Seminar – LawTechTalk

UNSW's Cyberspace Law and Policy Centre
and CHOICE http:/
(formerly the Australian Consumers Association)
invite you to a free seminar
one of the 2006 Cyberspace Law and Policy Series


The new "Protectionism": Can copyright Technological Protection Measures deliver a fair result for the new digital consumer and producer?


James Love, Consumer Project on Technology, international digital consumer rights advocate

Kimberlee Weatherall, IPRIA, Melbourne University


Monday 13 November 2006


12:45 to 2:00 pm, including time for questions


Room G02, Ground floor, (first on your right as your walk in main entrance)
New Faculty of Law building, near Roundhouse
UNSW lower campus, Kensington, Sydney



The Australia-US Free Trade Agreement triggered current proposed changes to copyright law in respect of user-entitlement 'exceptions' and 'Technological Protection Measures' (TPMs) There is some enthusiasm among large movie, music and IT interests to implement the next generation of TPMs in some cases regardless of how well they support user expectations and legal entitlements to access, use, re-use, and in certain cases share works protected under copyright. The best of these TPMs may go some way towards permitting reasonable enjoyment of the digital works, and their partial re-use in other works, but is this enough?

The elevation of TPM-controlled material to a higher level of protection than that available under copyright law, and the use of stringent TPMs to segment markets, can act to reduce competition and restrict users from doing that which normal copyright law permits. Is this a challenge to the traditional balance in copyright? Or a fair response to the threat of piracy?

  • Can or will the current and longstanding practises of artists, writers, musicians, students, video content producers, teachers and others to quote from, re-use, parody, 'snip', borrow and re-mix from earlier works be reflected properly in those TPM systems and laws?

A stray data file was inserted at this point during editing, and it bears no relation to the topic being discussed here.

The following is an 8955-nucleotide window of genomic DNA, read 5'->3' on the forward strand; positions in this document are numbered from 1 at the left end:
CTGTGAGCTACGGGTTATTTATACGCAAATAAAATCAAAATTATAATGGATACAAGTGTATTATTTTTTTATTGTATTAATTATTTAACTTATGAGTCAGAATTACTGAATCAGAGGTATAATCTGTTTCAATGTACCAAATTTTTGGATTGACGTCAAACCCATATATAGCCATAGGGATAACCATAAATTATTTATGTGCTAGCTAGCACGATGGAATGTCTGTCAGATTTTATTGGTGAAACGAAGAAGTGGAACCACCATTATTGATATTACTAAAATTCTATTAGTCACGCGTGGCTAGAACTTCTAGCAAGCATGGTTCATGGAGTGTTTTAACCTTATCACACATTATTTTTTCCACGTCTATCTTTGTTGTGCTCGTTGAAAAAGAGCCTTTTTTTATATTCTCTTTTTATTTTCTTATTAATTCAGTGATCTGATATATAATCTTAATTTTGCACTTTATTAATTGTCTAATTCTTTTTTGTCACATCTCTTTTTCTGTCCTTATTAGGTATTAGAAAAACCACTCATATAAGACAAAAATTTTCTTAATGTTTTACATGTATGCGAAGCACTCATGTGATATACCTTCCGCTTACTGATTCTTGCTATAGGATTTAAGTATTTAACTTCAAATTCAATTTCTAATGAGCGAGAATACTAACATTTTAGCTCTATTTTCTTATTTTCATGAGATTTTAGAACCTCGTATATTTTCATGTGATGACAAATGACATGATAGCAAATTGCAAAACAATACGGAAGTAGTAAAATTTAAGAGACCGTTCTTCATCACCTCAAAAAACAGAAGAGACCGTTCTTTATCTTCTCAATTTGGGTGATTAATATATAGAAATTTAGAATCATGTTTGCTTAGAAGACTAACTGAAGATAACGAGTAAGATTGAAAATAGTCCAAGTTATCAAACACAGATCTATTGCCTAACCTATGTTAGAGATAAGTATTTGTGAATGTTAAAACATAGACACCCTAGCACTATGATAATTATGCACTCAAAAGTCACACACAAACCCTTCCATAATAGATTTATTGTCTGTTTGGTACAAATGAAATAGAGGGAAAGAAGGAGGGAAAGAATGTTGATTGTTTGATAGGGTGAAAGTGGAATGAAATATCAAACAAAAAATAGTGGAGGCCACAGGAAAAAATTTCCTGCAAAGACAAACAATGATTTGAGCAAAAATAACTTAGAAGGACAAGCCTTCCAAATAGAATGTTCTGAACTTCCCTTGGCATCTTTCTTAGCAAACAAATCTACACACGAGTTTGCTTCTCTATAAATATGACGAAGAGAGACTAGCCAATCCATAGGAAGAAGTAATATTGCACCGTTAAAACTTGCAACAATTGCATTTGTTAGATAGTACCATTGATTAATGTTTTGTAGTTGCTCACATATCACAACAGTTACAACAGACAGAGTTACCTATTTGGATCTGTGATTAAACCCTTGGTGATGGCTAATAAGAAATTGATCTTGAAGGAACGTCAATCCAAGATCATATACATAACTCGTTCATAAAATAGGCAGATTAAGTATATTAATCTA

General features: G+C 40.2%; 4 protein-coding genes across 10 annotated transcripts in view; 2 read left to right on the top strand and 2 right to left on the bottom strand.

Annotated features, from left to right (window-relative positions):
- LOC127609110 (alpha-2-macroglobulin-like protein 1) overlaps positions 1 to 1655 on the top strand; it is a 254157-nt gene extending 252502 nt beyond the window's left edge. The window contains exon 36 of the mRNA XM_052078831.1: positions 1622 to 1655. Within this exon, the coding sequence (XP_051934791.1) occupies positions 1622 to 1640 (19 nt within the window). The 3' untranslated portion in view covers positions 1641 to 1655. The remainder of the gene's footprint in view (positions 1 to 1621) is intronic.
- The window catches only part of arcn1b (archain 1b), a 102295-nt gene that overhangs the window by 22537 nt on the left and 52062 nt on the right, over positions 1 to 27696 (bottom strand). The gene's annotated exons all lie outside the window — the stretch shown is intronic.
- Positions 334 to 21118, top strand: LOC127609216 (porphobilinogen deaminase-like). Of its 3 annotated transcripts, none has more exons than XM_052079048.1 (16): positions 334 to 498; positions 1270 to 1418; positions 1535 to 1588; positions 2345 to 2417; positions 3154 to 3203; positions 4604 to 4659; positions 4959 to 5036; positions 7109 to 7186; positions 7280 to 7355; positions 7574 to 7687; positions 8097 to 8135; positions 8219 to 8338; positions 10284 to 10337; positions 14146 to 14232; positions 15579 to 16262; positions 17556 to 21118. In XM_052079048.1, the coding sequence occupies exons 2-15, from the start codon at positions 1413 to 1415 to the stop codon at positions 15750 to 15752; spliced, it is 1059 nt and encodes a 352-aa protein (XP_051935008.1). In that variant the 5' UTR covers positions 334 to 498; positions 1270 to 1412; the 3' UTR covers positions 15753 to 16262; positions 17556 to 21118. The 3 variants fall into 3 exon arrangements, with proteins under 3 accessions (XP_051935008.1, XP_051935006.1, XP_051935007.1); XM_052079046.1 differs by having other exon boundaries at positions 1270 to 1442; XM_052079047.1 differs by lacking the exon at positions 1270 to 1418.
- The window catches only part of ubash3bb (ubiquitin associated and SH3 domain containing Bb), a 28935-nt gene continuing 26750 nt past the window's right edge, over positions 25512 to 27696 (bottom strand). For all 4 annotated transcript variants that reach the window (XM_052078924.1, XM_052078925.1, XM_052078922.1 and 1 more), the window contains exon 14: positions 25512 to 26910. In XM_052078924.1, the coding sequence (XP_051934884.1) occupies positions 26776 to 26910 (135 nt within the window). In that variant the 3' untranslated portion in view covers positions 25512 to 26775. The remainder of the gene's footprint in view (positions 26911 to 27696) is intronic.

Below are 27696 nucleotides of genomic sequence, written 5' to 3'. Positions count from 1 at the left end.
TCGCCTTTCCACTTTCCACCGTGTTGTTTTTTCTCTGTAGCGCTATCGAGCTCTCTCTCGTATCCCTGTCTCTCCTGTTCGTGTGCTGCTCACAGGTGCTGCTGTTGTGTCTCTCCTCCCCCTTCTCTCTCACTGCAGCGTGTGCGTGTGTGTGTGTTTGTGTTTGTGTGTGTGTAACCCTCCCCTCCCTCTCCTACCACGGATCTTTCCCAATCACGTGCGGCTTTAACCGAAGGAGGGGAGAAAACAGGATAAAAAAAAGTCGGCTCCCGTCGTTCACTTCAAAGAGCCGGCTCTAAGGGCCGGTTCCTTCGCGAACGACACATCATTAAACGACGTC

• Can or will consumers' (and producers') entitlements to the benefit of laws about "Fair Dealing" or "Fair Use" in Australia, the US or elsewhere be reflected properly in both TPM systems (such as the new DVD copy protection scheme) and laws surrounding copyright and TPMs?
  • Should the buyers of new computers, TVs, players and other A/V or data consumer equipment expect that the new digital standards will adequately protect their interests; or will they be worse off than they are now with existing analog and hybrid signal connections and related legal provisions?
  • How can the complex legal and technical issues best be brought to the attention of those whose interests will be affected?

Internationally reknowned consumer advocate James Love on an Australian visit with CHOICE will address some of these issues.

  About the speaker:

James Love is the Director of the Consumer Project on Technology (, an international consumer advocacy organisation with offices in Washington, London and Geneva. It focuses on 'issues concerning the production of and access to knowledge, including medical inventions, information and cultural goods, and other knowledge goods. Much of this work concerns intellectual property policy and practices, but some of it concerns different approaches to the production of knowledge goods, including for example new business models that support creative individuals and communities, and new incentive systems for investments in medical and agricutural inventions, such as those involving prizes and/or competitive Intermediaries.' They also do some work on electronic commerce and competition policy.

James Love advises a number of bodies including UN agencies, national governments, intergovernmental organizations and public health NGOs. He is chairperson of such companies as Essential Inventions and Union for the Public Domain and has previously been a Lecturer at Rutgers University and a researcher on international finance at Princeton University.

Mr. Love writes blogs and articles linked on his website which deal with issues ranging from health and politics to internet governance. He is currently involved in projects such as Compulspory licences for copyright, Open Document Format, Internet Governance Forum, Medical Innovation Prize Fund, and the proposed World Intellectual Property Organisation (WIPO) Broadcasting Treaty (with potential to cover some web served material).


Entry is free, no need to book. If you are coming from off campus please RSVP to feedback [at]

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